The government wants every last cent you've got.
by George Selgin
As Congress prepares once again to decide the fate of the penny, with deliberations to take place next week concerning whether to revive the WWII-era practice of striking pennies of steel, so as to at least avoid wasting more than a penny's worth of resources on each penny struck, penny (read: zinc) lobbyists--henceforth "pennysniffs"--have been busy making the case that messing around with the penny, especially by doing away with it but even by altering its metal (read: zinc) content, will hurt American consumers.
Of various bad arguments for keeping the penny--and all of them are bad to some degree--perhaps the worst is the one first promulgated by Zinc Lobby Penn State economics professor Raymond Lombra, and recently repeated by Eric Wen in The New Republic. It is that, if pennies are abolished, retailers will respond by rounding up to the nearest nickel, making everything cost more. Lombra calls it, ominously, a "rounding tax," presumably to win gullible conservatives over to his cause.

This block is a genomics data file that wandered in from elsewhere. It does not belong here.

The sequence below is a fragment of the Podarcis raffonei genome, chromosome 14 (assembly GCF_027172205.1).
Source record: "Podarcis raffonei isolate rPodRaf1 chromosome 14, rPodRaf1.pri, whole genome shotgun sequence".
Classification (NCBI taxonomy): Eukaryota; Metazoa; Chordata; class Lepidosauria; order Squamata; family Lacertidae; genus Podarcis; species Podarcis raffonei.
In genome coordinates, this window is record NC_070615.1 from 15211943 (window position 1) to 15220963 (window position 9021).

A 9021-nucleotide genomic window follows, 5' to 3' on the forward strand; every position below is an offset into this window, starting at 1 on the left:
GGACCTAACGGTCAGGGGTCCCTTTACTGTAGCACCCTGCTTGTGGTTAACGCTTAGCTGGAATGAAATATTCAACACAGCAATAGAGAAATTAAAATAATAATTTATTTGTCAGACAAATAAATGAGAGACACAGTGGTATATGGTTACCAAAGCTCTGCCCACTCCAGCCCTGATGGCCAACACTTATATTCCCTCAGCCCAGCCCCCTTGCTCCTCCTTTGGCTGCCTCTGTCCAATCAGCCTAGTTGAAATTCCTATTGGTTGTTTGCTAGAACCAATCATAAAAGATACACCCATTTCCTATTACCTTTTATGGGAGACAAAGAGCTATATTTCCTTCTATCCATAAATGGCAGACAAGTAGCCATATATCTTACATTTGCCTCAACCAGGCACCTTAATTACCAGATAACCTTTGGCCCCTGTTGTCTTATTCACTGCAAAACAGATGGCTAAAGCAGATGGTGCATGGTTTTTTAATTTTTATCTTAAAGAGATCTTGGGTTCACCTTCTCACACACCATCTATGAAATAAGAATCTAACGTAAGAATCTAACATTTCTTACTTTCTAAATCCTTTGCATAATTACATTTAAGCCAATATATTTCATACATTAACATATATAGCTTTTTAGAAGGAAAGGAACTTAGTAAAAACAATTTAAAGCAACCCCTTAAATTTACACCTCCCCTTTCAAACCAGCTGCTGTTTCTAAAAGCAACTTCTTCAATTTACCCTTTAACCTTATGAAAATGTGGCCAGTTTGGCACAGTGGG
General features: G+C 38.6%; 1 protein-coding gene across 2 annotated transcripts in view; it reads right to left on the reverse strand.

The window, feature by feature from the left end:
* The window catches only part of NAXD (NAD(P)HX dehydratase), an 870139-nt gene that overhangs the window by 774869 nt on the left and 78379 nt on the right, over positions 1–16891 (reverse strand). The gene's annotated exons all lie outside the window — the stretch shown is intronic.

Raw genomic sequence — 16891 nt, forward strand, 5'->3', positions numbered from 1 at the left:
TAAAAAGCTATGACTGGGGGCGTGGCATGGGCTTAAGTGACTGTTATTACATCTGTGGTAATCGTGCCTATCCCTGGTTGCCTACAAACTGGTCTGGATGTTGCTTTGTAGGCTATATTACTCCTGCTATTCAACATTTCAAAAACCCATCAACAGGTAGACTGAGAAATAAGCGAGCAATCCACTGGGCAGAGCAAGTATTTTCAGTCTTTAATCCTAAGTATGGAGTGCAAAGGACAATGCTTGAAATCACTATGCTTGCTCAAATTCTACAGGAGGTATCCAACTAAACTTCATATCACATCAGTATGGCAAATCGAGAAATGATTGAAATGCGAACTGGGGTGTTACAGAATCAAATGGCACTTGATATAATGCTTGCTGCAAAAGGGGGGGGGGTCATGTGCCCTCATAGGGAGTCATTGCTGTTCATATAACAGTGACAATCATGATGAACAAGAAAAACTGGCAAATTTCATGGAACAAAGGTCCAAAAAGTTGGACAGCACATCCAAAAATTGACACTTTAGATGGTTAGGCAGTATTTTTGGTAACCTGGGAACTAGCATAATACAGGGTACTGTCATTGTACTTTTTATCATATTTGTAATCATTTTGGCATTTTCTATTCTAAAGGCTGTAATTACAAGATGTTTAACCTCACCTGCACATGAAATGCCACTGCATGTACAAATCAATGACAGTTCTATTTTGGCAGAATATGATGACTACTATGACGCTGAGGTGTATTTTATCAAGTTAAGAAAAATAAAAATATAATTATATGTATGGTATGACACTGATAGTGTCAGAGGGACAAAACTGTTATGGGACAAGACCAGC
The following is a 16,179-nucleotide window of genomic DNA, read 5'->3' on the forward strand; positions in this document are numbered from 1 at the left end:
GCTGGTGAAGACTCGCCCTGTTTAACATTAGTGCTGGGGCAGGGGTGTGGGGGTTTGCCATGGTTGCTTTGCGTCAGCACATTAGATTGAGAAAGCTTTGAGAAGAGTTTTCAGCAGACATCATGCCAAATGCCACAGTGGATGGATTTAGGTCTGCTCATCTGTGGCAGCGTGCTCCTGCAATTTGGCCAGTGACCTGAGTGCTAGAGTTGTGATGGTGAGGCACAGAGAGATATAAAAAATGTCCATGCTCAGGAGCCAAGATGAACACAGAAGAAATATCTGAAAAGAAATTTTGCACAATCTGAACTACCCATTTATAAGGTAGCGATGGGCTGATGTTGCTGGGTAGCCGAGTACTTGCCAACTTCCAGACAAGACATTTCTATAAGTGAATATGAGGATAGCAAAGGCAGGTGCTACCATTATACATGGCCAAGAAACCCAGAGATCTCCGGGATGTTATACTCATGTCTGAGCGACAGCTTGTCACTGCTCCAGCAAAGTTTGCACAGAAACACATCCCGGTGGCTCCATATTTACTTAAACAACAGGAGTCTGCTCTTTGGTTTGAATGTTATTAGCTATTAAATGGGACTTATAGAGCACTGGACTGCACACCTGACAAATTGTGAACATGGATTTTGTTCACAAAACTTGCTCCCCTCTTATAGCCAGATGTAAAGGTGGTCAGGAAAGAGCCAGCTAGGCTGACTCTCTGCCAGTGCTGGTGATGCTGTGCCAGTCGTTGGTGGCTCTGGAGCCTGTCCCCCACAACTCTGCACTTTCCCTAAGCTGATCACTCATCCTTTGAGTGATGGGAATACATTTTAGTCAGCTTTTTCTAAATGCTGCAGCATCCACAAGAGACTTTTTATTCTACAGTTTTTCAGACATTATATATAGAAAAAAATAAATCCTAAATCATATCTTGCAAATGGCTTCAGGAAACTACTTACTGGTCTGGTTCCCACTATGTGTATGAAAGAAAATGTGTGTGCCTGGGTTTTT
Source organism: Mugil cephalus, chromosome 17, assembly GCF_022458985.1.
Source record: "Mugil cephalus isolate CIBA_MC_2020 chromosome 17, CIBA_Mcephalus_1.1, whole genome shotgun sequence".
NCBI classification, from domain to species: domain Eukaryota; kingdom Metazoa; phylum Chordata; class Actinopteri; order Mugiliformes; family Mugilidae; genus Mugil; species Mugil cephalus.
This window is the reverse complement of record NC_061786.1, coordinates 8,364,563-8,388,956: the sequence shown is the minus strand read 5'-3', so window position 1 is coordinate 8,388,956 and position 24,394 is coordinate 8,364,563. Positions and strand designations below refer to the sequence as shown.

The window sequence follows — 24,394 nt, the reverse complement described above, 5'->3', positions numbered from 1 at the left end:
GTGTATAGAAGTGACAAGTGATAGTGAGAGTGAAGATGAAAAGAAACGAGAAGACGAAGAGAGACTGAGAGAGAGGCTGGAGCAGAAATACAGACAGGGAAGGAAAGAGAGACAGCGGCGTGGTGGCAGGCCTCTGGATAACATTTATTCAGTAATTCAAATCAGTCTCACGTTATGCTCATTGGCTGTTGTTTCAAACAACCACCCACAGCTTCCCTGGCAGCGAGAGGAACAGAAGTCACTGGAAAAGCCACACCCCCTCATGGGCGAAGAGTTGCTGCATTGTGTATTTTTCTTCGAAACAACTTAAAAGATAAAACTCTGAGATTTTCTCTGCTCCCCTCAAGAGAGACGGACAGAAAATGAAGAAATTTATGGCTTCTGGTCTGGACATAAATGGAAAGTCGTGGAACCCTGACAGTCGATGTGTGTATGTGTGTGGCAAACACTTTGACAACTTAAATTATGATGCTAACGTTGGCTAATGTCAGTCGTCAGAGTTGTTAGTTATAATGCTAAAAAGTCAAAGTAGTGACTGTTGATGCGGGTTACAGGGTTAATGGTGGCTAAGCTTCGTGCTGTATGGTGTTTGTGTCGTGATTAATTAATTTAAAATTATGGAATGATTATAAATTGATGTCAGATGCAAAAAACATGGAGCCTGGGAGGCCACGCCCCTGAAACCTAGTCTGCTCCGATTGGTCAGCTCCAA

I'm tempted to stop typing now, and make this into a pop-econ quiz, the quiz question being: Why would any economist, or even any intelligent journalist, say anything so stupid? No, sorry, that's the second quiz question. The first is, Is this argument consistent with the most elementary principles of economics?..Continue reading at Free Banking...